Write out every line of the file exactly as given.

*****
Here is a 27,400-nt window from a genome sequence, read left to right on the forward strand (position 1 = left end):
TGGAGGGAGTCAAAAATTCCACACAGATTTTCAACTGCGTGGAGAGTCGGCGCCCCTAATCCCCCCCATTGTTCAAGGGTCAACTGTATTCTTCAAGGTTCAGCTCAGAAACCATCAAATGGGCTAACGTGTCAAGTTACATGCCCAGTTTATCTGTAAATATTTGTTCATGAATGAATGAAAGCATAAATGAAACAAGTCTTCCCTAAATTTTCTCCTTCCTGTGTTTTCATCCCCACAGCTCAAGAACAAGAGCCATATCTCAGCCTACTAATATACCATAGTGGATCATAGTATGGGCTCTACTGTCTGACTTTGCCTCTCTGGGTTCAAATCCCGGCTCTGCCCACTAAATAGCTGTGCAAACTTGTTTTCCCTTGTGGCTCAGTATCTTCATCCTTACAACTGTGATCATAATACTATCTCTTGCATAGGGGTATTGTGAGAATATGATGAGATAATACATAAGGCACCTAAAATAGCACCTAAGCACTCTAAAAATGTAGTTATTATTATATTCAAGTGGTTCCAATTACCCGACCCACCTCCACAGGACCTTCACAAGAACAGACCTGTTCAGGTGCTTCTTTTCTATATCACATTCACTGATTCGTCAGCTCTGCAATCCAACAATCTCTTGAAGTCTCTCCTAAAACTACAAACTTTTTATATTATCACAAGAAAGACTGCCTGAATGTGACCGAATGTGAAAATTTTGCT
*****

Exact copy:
Here is a 27,400-nt window from a genome sequence, read left to right on the forward strand (position 1 = left end):
TGGAGGGAGTCAAAAATTCCACACAGATTTTCAACTGCGTGGAGAGTCGGCGCCCCTAATCCCCCCCATTGTTCAAGGGTCAACTGTATTCTTCAAGGTTCAGCTCAGAAACCATCAAATGGGCTAACGTGTCAAGTTACATGCCCAGTTTATCTGTAAATATTTGTTCATGAATGAATGAAAGCATAAATGAAACAAGTCTTCCCTAAATTTTCTCCTTCCTGTGTTTTCATCCCCACAGCTCAAGAACAAGAGCCATATCTCAGCCTACTAATATACCATAGTGGATCATAGTATGGGCTCTACTGTCTGACTTTGCCTCTCTGGGTTCAAATCCCGGCTCTGCCCACTAAATAGCTGTGCAAACTTGTTTTCCCTTGTGGCTCAGTATCTTCATCCTTACAACTGTGATCATAATACTATCTCTTGCATAGGGGTATTGTGAGAATATGATGAGATAATACATAAGGCACCTAAAATAGCACCTAAGCACTCTAAAAATGTAGTTATTATTATATTCAAGTGGTTCCAATTACCCGACCCACCTCCACAGGACCTTCACAAGAACAGACCTGTTCAGGTGCTTCTTTTCTATATCACATTCACTGATTCGTCAGCTCTGCAATCCAACAATCTCTTGAAGTCTCTCCTAAAACTACAAACTTTTTATATTATCACAAGAAAGACTGCCTGAATGTGACCGAATGTGAAAATTTTGCT